our wish, as well as their’s [our political opponents], is, that the public efforts may be directed honestly to the public good: that peace be cultivated, civil & religious liberty unassailed, law & order preserved, equality of rights maintained, & that state of property, equal or unequal, which results to every man from his own industry, or that of his fathers … let us cherish them with patient affection: let us do them justice … & we need not doubt that truth, reason, & their own interests will at length prevail, will gather them into the fold of their country …
Second Inaugural Address, March 4, 1805
Patrick Lee’s Explanation
Effective leaders proclaim the vision to friend and foe alike.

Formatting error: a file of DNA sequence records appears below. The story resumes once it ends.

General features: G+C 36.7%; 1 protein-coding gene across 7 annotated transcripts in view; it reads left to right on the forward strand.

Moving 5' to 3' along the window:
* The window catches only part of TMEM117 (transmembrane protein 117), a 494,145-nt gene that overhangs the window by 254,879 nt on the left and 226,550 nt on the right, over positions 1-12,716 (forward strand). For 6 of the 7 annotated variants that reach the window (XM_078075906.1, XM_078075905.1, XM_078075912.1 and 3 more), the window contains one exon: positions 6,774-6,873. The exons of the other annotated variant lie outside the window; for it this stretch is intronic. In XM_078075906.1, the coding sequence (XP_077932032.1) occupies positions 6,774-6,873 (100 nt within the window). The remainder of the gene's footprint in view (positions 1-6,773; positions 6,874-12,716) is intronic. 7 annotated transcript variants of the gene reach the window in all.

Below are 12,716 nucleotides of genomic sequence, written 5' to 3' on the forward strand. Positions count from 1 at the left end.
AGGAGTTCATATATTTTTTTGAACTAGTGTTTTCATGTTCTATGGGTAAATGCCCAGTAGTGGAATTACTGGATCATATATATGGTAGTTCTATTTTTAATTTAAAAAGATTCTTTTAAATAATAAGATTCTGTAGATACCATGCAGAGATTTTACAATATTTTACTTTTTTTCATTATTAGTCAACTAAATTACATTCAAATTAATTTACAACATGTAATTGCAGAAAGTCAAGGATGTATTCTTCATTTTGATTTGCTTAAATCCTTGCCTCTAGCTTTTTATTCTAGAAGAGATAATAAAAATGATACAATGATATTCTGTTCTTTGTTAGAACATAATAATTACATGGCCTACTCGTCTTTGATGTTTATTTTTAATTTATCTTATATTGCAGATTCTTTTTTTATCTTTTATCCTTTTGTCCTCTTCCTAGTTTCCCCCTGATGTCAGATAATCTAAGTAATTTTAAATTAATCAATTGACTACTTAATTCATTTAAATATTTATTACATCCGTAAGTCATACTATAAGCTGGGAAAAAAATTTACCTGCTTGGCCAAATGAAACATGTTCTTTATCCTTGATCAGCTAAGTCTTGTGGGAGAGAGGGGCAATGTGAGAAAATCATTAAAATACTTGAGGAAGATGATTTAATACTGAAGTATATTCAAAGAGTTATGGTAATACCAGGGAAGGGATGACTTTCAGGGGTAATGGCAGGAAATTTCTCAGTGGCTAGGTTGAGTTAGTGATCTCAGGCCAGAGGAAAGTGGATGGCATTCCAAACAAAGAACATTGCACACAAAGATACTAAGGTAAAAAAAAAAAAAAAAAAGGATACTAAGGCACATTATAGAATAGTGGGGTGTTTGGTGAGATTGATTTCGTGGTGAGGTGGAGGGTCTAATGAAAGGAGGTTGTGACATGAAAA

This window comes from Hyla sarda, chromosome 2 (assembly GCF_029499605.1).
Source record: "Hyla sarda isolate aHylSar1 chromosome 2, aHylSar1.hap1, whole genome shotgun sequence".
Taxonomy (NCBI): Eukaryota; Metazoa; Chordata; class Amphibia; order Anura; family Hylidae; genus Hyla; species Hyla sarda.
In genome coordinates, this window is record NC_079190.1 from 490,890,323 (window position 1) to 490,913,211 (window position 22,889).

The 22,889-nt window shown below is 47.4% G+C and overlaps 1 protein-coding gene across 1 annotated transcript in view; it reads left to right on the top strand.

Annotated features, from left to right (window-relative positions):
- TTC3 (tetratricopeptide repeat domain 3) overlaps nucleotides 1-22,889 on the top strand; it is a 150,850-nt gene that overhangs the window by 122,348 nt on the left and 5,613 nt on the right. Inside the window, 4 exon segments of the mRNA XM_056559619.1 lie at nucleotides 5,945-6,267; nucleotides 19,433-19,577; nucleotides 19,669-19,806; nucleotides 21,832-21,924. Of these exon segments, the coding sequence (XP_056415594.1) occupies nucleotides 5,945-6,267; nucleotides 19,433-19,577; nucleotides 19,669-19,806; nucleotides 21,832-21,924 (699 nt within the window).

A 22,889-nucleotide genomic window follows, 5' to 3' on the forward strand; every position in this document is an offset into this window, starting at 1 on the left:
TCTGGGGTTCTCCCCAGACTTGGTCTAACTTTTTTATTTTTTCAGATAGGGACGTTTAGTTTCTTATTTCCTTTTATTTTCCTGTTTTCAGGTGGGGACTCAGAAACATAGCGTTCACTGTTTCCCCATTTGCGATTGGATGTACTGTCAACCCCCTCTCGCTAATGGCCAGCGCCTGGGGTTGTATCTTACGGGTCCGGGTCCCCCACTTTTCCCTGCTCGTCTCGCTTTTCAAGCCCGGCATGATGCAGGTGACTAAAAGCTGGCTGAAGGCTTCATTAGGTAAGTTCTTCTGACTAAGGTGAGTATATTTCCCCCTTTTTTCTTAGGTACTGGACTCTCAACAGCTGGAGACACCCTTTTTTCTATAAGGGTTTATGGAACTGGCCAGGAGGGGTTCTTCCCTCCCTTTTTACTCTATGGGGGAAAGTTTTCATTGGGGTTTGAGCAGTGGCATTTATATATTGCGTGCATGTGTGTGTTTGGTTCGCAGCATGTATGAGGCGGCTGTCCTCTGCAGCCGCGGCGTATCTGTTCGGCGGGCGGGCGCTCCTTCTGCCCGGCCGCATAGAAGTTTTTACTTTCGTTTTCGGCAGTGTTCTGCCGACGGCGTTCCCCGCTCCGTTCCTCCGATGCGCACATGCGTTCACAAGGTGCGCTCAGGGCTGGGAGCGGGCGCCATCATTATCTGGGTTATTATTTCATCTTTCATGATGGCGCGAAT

As Thomas Jefferson neared the end of his address, he reiterated in broad terms the goals to which all citizens could agree:
1. Honest public servants working for the public good
2. Peace with other nations cultivated
3. Personal and religious freedom guaranteed
4. Equal rights maintained
5. Property rights protected
As they strived toward these goals, they were to maintain affection and promote justice for their political opponents, confident that , “truth, reason, & their own interests” would win them over.